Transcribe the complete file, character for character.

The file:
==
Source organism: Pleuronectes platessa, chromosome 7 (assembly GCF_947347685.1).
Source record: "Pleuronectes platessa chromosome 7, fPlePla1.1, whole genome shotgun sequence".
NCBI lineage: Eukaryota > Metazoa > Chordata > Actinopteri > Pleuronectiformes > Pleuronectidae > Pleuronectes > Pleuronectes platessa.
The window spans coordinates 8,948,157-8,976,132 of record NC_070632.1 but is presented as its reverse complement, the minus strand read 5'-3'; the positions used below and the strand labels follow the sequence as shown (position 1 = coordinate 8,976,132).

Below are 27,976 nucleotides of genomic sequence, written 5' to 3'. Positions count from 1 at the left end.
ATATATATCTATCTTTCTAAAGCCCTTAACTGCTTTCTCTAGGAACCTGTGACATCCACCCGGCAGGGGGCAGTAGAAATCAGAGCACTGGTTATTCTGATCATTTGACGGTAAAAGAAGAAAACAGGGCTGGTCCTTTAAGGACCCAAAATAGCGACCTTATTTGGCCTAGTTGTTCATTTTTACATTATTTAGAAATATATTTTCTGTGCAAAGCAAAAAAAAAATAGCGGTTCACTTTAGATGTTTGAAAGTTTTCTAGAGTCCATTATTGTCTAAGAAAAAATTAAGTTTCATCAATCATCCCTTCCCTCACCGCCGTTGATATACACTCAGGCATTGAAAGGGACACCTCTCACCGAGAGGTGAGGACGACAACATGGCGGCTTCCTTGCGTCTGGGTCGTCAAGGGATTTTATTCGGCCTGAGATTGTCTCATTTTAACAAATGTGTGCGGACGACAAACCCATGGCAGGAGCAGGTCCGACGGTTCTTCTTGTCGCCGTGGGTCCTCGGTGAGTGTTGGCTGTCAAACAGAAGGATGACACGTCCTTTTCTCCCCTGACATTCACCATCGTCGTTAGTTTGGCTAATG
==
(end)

Source organism: Pleuronectes platessa, chromosome 7 (assembly GCF_947347685.1).
Source record: "Pleuronectes platessa chromosome 7, fPlePla1.1, whole genome shotgun sequence".
NCBI lineage: Eukaryota > Metazoa > Chordata > Actinopteri > Pleuronectiformes > Pleuronectidae > Pleuronectes > Pleuronectes platessa.
The window spans coordinates 8,948,157-8,976,132 of record NC_070632.1 but is presented as its reverse complement, the minus strand read 5'-3'; the positions used below and the strand labels follow the sequence as shown (position 1 = coordinate 8,976,132).

Below are 27,976 nucleotides of genomic sequence, written 5' to 3'. Positions count from 1 at the left end.
ATATATATCTATCTTTCTAAAGCCCTTAACTGCTTTCTCTAGGAACCTGTGACATCCACCCGGCAGGGGGCAGTAGAAATCAGAGCACTGGTTATTCTGATCATTTGACGGTAAAAGAAGAAAACAGGGCTGGTCCTTTAAGGACCCAAAATAGCGACCTTATTTGGCCTAGTTGTTCATTTTTACATTATTTAGAAATATATTTTCTGTGCAAAGCAAAAAAAAAATAGCGGTTCACTTTAGATGTTTGAAAGTTTTCTAGAGTCCATTATTGTCTAAGAAAAAATTAAGTTTCATCAATCATCCCTTCCCTCACCGCCGTTGATATACACTCAGGCATTGAAAGGGACACCTCTCACCGAGAGGTGAGGACGACAACATGGCGGCTTCCTTGCGTCTGGGTCGTCAAGGGATTTTATTCGGCCTGAGATTGTCTCATTTTAACAAATGTGTGCGGACGACAAACCCATGGCAGGAGCAGGTCCGACGGTTCTTCTTGTCGCCGTGGGTCCTCGGTGAGTGTTGGCTGTCAAACAGAAGGATGACACGTCCTTTTCTCCCCTGACATTCACCATCGTCGTTAGTTTGGCTAATG